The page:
Jeremy Clements’ Xfinity Series win Friday night at Daytona no longer qualifies him for the playoffs.
NASCAR announced Tuesday that Clements’ car failed post-race inspection at its research and development center. While Clements stays officially as the race winner, he was penalized 75 points, his team was fined $60,000 and lost the automatic playoff berth that the win provided.
The sanctioning body said Clements’ car violated the series rules regarding intake manifolds. The penalty means that Clements has to win over the next three races of the regular season to make the playoffs. He was likely going to miss the playoffs without a win anyway; he was over 140 points behind the last driver provisionally in the 12-driver playoff field before the penalty.
Clements’ win was a feel-good story across a messy Daytona race weekend plagued by rain-related issues. He drives for his small family-owned team and had won just one other Xfinity Series race in his career before Friday night. The playoff berth the win initially provided would have been a significant boost to his small team. And while Clements can still claim to be the winner of the race, he’s now worse off than he was had he not won the race and his car wasn’t taken back to NASCAR’s R&D center.
Why the win still counts
Clements’ penalty exposes an odd technicality in NASCAR’s post-race inspection rules that’s incredibly hard to explain to casual fans. Especially when contrasted with the penalty Denny Hamlin received after winning the Cup Series race at Pocono earlier this summer.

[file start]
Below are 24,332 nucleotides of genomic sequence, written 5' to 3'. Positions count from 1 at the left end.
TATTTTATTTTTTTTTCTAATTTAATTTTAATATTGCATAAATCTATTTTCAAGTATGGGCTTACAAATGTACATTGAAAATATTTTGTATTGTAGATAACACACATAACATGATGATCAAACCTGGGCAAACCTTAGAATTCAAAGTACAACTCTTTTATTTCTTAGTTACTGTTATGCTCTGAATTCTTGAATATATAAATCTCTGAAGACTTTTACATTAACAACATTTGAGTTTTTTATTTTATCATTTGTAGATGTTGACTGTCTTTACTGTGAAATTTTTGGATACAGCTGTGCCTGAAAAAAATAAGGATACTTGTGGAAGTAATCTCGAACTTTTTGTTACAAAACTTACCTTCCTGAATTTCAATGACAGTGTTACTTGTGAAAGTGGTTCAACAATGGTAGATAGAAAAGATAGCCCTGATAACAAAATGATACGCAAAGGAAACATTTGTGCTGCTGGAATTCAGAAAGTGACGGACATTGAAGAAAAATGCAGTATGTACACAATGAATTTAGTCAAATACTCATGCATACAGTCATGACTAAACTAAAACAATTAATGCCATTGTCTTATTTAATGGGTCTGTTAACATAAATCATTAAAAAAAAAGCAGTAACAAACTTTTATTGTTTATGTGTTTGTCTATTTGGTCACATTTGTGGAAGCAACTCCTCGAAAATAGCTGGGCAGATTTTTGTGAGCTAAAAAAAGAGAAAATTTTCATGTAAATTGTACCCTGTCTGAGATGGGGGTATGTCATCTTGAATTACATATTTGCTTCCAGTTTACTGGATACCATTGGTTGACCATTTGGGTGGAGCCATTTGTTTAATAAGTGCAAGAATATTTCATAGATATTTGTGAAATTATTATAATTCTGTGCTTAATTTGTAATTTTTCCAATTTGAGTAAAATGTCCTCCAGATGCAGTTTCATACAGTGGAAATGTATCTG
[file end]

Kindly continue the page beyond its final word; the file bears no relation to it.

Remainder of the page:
Hamlin was disqualified and had the win taken away after the Pocono race because his car failed post-race inspection at the track. But Clements gets to keep his win because his car passed post-race inspection at the track and failed a more vigorous inspection off-site.
NASCAR’s recent policy to take away wins for cars that fail at-track technical inspections was a sensible move. It’s hard to explain to fans how a car and driver can receive a massive points penalty yet keep a win. And it’s even more difficult to explain in this context. The site of an inspection failure shouldn’t matter when it comes to the disqualification of a winner. If Hamlin lost his win at Pocono because of an inspection failure, Clements shouldn’t officially be listed as the winner of Friday night’s race either.